The process of getting either an extended producer responsibility plan or bottle bill update into the New York state budget is expected to face numerous hurdles as an April 1 deadline draws closer.
Gov. Kathy Hochul has once again included an EPR for packaging proposal in her version of the budget. Hochul said the Waste Reduction and Recycling Infrastructure Act will increase recycling rates and save local governments money. It’s the second year Hochul has announced such legislation in the budget. Meanwhile, two bills in the New York legislature this year propose similar EPR for packaging programs.
This year’s draft state Senate budget adds to Hochul’s EPR plan and also proposes to expand the state bottle bill. The state Assembly did not include EPR or bottle bill updates in its draft budget, saying the document should focus on finances, not policy matters. Hochul did not include mentions of a bottle bill expansion in her budget.
In 2022, efforts to pass EPR through the state budget failed. This year, the policy faces similar struggles, especially from stakeholders that disagree with details of the program or believe it needs to be hammered out in separate legislation. Though the state’s final budget is expected in early April, some observers expect delays similar to last year, when lawmakers struggled to reach consensus on key issues.
Here is a breakdown of the competing proposals:
Governor Hochul’s version:
- Highlights: Hochul’s EPR bill calls for producers to submit a producer responsibility program plan by Jan. 1, 2026. They would also need to pay a registration fee $500 to $25,000 depending on company size. Producers would reimburse municipalities for the collection, transportation, recovery and processing of paper and packaging materials covered in the bill.
- Recycled content mandates: The bill includes numerous recycled content goals phased in at various starting percentages. Minimum recycled content for rigid plastics would eventually increase to 50%, while non-rigid plastic would reach 40% over time. Cardboard would reach an eventual 40% rate, paper a 70% rate, metal a 90% rate and glass a 50% rate. Food-grade items would be exempt from the requirements for at least 10 years.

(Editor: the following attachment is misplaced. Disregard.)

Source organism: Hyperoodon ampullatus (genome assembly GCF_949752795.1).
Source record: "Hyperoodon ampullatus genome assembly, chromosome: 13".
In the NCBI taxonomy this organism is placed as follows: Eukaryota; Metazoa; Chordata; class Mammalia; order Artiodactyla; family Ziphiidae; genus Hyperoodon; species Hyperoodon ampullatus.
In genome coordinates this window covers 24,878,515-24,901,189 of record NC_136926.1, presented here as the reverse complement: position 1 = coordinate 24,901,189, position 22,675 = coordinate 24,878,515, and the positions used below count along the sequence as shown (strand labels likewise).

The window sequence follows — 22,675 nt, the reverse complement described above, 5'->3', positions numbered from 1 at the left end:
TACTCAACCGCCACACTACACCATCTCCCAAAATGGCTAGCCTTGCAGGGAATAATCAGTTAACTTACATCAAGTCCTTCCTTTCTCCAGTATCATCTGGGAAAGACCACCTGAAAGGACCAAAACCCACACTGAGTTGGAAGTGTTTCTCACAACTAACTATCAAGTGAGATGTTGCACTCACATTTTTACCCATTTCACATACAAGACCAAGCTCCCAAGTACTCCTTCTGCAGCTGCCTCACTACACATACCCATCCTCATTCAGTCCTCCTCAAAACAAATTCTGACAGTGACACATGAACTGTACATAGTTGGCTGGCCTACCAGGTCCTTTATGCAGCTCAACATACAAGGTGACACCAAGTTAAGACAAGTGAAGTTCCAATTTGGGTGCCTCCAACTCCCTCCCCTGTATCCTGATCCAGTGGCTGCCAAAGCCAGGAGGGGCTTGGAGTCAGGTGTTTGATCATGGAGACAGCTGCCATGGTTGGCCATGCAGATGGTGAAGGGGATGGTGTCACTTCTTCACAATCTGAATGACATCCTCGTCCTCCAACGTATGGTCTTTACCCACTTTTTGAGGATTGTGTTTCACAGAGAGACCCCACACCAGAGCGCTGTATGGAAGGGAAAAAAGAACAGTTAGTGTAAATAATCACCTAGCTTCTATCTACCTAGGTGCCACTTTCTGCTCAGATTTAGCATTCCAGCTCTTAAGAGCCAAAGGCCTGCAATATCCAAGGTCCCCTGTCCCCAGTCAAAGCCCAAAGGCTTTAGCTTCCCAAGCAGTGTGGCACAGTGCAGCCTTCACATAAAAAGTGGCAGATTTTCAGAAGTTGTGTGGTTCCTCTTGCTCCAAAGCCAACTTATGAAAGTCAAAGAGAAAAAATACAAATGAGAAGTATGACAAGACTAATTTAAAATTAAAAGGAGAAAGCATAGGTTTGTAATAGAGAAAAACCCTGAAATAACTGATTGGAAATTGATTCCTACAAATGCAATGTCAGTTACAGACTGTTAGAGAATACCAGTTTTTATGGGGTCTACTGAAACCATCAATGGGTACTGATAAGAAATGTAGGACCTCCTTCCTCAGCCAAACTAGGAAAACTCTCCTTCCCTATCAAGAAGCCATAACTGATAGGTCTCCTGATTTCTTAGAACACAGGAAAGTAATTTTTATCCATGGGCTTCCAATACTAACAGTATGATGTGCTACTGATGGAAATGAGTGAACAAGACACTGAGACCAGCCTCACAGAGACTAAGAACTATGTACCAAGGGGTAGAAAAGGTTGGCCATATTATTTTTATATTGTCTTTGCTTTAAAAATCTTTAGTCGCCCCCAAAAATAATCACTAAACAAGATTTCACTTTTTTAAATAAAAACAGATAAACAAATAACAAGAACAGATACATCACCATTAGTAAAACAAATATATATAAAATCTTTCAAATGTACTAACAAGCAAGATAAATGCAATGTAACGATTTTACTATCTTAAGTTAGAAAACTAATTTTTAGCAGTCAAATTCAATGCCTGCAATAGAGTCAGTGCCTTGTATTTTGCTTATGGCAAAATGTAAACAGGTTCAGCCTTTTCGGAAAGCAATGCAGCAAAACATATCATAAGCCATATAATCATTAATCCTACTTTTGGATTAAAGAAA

- Performance requirements: Producers would need to achieve a recovery rate of 35% and a minimum recycling rate of 25% within five years. Both goals would increase by 10% every five years until the recovery rate hits 85% and the recycling rate hits 75%. The bill also calls for a 15% source reduction target by weight or unit.
- Supporters: Those that want the proposal to stay in the state budget include the New York State Association of Cities, which said it would help “provide relief to local governments.” The Office of the New York City Comptroller said the bill could save the city money: about $50 million by fiscal year 2028 and $100 million from fiscal year 2029 on.
- Pushback from environmental groups: Some environmental groups say EPR should be hammered out in a standalone bill. Beyond Plastics says the proposal falls short on packaging reduction and other metrics. The Natural Resources Defense Council says the bill doesn’t go far enough on key reduction targets or clearly ban chemical recycling technologies from being considered in EPR metrics.
- Packaging groups speak out: Numerous packaging groups such as AMERIPEN, the American Forest & Paper Association, the Foodservice Packaging Institute and others signed a Feb. 14 joint letter saying the provisions were unrealistic and could hurt existing recycling systems, though they believe “improving the recycling systems is a shared responsibility.”
- Expanding EPR proposals: The Senate budget calls for expanding on Hochul’s EPR policy by adding single-use plastic products to the bill, prohibiting “toxic contaminants” in packaging and increasing source reduction requirements, though the bill does not specify those metrics. It also would establish an “office of recycling inspector general” and calls for added environmental justice protections.
- Bottle bill expansion: The draft Senate budget includes provisions from Sen. Rachel May’s proposed bottle bill. That bill would increase the deposit for beverage containers to 10 cents and increase the handling fee to six cents. More types of containers would be accepted, such as wine, liquor and cider, as well as certain soft drinks, juice, coffee and tea. It would also create postconsumer recycled content requirements for returnable containers.
Two key bills in the New York legislature also call for similar EPR for packaging programs.
- S4246: Led by Sen. Pete Harckham, the bill would require companies with net incomes of more than $1 million to be part of the EPR plan. The bill requires producers to reduce packaging by 50% over 12 years, a timeline supporters like NRDC say is faster than Hochul’s plan. It also phases out chemicals such as PFAS and prohibits chemical recycling from being considered a recycling strategy for EPR purposes. Other supporters include the New York League of Conservation Voters and Beyond Plastics.
- S1064: Led by Sen. May, the sponsor of the bottle bill included in the Senate budget, this bill calls for similar goals but asks for higher reduction targets. It also includes a labeling provision. It would exempt producers that make less than $2 million in revenue or use less than 1 ton of packaging per year. The National Waste and Recycling Association says it does not believe any of the three EPR bills fully address the country’s current recycling management hurdles.
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